Mountain Filming

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Siule Grande for Filming Touching the Void

By Keith Partridge - Freelance Cameraman & Mountaineer

All photos copyright Keith Partridge

Another powder avalanche poured down the narrow gully and all over me.  It was worse than having a cold shower. The whole climbing team was on edge. Those tell-tale hairs on the back of my neck were well and truly up and that gentle nag in the subconscious told me that things were not great.  It was always worth listening to the signs.  Years of working and climbing in the mountains had taught me that.  My axe rattled as I planted it into the ice.  I took it out to have another go.  Splinters showered into my face making me spit.  The axe still wasn’t holding.  I then peered into the hole that my sharpened steel pick had made.  My heart sank to the pit of my stomach and a split second later raced as the adrenaline surged.  I was climbing on a hanging sheet of ice that seemed to be hovering vertically above a void.  Beneath the air-gap was a bottomless layer of gravity defying powder snow.  Conditions had deteriorated beyond the point of being dangerous.  We were working high on Siule Grande in Peru for the film ‘Touching The Void’.  I shot until the film-load ran out and then we retreated down the flutings and across the crevasse riddled glacier.  Exhausted, I was glad to get back to camp but also pleased that the climbing team was strong and acutely aware of the mountain environment.  Conditions dictated just what we were able to shoot and we knew that was how it had to be.  We had pushed it as far as we could.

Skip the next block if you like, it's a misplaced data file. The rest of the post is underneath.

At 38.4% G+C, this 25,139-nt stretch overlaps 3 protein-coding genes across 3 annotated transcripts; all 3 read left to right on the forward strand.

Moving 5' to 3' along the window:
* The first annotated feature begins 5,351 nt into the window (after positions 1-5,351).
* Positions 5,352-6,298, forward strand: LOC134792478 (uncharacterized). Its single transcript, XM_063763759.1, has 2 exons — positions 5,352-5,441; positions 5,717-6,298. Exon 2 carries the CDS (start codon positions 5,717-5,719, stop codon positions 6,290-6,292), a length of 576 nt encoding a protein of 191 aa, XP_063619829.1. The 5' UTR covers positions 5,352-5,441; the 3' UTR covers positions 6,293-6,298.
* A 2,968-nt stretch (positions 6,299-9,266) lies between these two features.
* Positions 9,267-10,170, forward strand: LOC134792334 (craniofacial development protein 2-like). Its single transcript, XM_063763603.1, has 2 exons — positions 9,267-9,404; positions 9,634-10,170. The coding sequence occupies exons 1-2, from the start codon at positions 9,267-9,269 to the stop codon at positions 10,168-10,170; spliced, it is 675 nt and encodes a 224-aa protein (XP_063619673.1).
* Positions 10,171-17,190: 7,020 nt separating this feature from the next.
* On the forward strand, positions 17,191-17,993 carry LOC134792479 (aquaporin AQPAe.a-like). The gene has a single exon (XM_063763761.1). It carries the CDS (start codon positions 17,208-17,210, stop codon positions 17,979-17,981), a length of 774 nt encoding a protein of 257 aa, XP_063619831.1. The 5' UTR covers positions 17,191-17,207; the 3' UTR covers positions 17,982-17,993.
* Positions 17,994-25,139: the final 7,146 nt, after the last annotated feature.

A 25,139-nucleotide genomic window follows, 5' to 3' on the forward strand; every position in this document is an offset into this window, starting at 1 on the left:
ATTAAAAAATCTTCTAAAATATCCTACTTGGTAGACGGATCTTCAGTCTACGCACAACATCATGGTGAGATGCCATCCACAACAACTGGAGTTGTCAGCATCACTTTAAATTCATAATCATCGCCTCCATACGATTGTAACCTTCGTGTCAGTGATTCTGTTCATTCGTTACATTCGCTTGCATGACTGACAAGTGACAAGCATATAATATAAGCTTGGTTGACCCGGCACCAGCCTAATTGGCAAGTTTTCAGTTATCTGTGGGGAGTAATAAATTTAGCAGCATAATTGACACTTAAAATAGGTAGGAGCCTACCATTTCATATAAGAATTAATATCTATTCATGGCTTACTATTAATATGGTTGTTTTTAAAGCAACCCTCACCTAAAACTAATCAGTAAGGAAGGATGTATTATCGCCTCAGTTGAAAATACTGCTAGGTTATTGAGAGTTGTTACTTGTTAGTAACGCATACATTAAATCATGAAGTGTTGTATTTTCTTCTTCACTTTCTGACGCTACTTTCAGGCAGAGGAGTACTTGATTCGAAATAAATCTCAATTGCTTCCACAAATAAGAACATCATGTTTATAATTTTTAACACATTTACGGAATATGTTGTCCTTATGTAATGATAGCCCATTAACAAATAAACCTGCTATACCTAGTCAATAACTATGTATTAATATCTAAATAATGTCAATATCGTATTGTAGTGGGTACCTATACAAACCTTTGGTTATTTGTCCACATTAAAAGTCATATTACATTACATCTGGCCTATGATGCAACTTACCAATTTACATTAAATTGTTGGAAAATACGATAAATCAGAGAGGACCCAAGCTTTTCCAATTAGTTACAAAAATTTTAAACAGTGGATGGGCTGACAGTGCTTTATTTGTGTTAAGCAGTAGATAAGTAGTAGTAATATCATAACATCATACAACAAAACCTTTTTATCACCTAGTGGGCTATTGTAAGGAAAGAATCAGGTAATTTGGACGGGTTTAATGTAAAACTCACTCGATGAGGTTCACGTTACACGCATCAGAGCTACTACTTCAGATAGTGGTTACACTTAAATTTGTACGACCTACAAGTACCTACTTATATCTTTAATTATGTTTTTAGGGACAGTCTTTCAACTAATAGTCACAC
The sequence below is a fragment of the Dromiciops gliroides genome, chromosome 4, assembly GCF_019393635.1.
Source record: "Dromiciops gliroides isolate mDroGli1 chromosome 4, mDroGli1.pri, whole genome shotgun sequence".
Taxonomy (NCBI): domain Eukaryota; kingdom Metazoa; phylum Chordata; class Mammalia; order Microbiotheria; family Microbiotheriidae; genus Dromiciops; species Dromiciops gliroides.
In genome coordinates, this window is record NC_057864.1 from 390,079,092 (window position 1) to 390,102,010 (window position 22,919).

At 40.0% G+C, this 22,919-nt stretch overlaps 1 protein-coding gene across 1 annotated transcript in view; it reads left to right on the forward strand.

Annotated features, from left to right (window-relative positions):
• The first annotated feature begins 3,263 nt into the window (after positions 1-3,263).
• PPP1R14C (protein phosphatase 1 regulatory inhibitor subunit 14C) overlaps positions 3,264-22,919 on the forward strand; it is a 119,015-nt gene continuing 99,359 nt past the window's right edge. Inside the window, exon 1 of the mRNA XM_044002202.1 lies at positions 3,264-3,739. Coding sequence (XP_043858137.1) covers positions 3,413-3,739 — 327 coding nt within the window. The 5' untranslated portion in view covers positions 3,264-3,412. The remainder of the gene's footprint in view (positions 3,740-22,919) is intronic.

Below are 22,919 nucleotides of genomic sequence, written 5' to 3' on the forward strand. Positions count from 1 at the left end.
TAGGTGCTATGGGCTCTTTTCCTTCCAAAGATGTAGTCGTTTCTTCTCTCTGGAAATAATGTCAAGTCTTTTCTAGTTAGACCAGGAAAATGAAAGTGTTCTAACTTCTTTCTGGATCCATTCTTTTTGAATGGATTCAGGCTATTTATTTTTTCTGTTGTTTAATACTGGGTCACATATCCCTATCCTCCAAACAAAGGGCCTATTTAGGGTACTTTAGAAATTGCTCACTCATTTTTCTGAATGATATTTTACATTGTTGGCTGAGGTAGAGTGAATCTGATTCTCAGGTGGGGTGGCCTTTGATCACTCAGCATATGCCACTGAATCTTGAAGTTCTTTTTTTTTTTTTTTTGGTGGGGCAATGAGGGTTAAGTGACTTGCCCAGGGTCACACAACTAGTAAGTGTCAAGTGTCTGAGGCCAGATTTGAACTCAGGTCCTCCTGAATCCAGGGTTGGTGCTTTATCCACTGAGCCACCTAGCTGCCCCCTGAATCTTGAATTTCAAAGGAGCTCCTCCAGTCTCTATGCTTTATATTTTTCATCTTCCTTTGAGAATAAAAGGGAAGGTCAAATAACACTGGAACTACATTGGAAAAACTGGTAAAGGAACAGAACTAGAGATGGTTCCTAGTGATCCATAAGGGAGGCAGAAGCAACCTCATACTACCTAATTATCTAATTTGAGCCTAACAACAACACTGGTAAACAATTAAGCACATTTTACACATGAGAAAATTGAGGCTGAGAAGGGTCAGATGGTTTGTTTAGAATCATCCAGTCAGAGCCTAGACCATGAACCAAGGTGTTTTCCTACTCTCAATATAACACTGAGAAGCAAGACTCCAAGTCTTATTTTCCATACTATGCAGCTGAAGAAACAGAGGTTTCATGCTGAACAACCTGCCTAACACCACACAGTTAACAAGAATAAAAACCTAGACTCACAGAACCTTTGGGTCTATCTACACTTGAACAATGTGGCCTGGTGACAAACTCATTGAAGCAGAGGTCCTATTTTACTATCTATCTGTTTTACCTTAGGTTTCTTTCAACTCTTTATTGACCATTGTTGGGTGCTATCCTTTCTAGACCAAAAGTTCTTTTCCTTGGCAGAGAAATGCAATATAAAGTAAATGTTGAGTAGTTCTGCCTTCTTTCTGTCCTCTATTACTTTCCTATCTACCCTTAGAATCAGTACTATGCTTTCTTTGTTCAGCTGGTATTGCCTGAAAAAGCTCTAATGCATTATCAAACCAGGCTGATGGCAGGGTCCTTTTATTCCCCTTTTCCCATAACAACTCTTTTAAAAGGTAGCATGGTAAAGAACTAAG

Siula Grande Mountains Touching the Void

 

From the snow-mushrooms of the Andes, the loftiness of the Himalaya and the vast granite swathes of Yosemite to the tranquillity of the English Lake District and the rain soaked Highlands of Scotland - mountains undoubtedly have an allure.  They also challenge almost like no other environment, often drawing the unsuspecting deeper and deeper into them with potentially catastrophic results.

Just being in the mountains can be difficult enough.  Working among them demands much more in terms of self-reliance, flexibility, an understanding of personal and physical limits, levels of motivation plus the ability to remain relaxed in the most extreme of conditions.

Written by

Highly experienced television & film professional with specialisms in shooting adventure, mountain environments and rope-access across all genres.
© Copyright Keith Partridge